• /* Starred Review */ “Lulu was famous for animals,” opens this sparkling series launch, first published in the U.K., about Lulu, an irrepressible girl with a penchant for acquiring pets. And, McKay explains in her characteristically understated and cheerful narrative, “it was very lucky for Lulu that her mother was famous for saying, ‘The more, the merrier.’ ” Lulu’s adventures begin when her dog follows her to school (thanks to the trail of treats she drops en route), agitating the class guinea pig and further irritating her gruff teacher. The crux of the novel is Lulu’s rescue of a duck egg she finds after dogs storm the park during a class outing. She sneaks the egg into school and, in one of many droll and endearing scenes, quacks to the egg so “it doesn’t get lonely.” Though aimed at a younger audience than McKay’s Exiles novels and series about the Casson family, this offering has similarly abundant humor and heart. Lamont’s (Animal Rescue Team) robust cartoon spot art offers lively, loose portraits of the story’s human and animal characters alike. Ages 7–9. (Sept.) --Staff (Reviewed July 30, 2012) (Publishers Weekly, vol 259, issue 31, p)
  • /* Starred Review */ A warmhearted beginning to a new chapter-book series delights from the first few sentences. "Lulu was famous for animals. Her famousness for animals was known throughout the whole neighborhood." So it begins, revealing its bouncy language and its theme, illustrated by a cheery image of Lulu with bunnies at her feet, a parrot on her shoulder and a mouse in her hair. Lulu's best friend is her cousin Mellie, who is famous for several things but most notably losing sweaters, pencils and everything else. Her teacher in Class Three is Mrs. Holiday, who endures the class guinea pig but does not think it needs animal companions, not even Lulu's dog. When the class goes to Tuesday swimming at the pool by the park, however, and Lulu finds a duck egg, which she takes back to class--that is not an animal, right? Well, not yet. What Lulu and Mellie do to protect the egg, get through class and not outrage Mrs. Holiday is told so simply and rhythmically, and so true to the girls' perfectly-logical-for-third-graders' thinking, that it will beguile young readers completely. The inclusion of the kid who always gets a bloody nose and a math lesson on perimeter only adds to the verisimilitude and the fun. Lulu's classroom is full of children of all colors, and Lulu and Mellie are the color of strong tea with cream, judging from the cover. Utterly winning. (Fiction. 7-9)(Kirkus Reviews, August 1, 2012)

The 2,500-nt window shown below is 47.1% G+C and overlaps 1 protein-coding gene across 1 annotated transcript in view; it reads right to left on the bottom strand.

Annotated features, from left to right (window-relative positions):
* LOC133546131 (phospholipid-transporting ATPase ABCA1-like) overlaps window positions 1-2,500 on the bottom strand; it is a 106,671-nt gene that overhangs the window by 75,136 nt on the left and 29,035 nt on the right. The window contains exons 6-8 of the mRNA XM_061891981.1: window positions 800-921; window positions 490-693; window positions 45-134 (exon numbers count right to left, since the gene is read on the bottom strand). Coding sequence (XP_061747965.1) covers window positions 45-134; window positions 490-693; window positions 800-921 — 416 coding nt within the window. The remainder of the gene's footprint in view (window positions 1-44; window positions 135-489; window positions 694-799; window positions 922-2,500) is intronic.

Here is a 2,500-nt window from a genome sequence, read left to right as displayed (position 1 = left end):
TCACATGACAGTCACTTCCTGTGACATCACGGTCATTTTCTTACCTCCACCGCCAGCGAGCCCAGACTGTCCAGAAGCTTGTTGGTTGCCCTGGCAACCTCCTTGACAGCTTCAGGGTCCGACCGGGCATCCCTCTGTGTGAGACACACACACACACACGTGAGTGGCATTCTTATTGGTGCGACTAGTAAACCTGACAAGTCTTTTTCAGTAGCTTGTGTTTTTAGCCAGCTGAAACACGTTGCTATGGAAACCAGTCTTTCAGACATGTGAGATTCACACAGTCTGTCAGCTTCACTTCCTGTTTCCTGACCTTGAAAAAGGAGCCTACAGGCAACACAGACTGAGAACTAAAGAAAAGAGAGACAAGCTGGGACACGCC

http://library.link/vocab/ext/novelist/bookUI
10141865
Cataloging source
DLC
http://library.link/vocab/creatorName
McKay, Hilary
Dewey number
[Fic]
Illustrations
illustrations
Index
no index present
LC call number
PZ7.M4786574
LC item number
Lu 2012
Literary form
fiction
http://library.link/vocab/ext/novelist/minGradeLevel
  • 1
  • 3
http://library.link/vocab/relatedWorkOrContributorName
Lamont, Priscilla
http://library.link/vocab/resourcePreferred
True
Series statement
Lulu
Series volume
01
http://library.link/vocab/subjectName
  • Animals
  • Schools
Target audience
primary
Label
Lulu and the duck in the park, by Hilary McKay ; illustrated by Priscilla Lamont
Instantiates
Publication
Dimensions
21 cm.
Extent
104 p.
Isbn
9780807548080
Isbn Type
(hbk.)
Lccn
2012-8229
Note
Booktalk SRC 2013
Other physical details
ill.
System control number
(OCoLC)782897564
Label
Lulu and the duck in the park, by Hilary McKay ; illustrated by Priscilla Lamont
Publication
Dimensions
21 cm.
Extent
104 p.
Isbn
9780807548080
Isbn Type
(hbk.)
Lccn
2012-8229
Note
Booktalk SRC 2013
Other physical details
ill.
System control number
(OCoLC)782897564

Library Locations

  • Delaware Main LibraryBorrow it
    84 East Winter Street, Delaware, OH, 43015, US
    40.299672 -83.064923
  • Orange BranchBorrow it
    7171 Gooding Blvd., Delaware, OH, 43015, US
    40.190037 -83.027387
  • Ostrander BranchBorrow it
    75 North Fourth Street, Ostrander, OH, 43061, US
    40.267330 -83.216989
  • Powell BranchBorrow it
    460 South Liberty Street, Powell, OH, 43065, US
    40.149379 -83.073659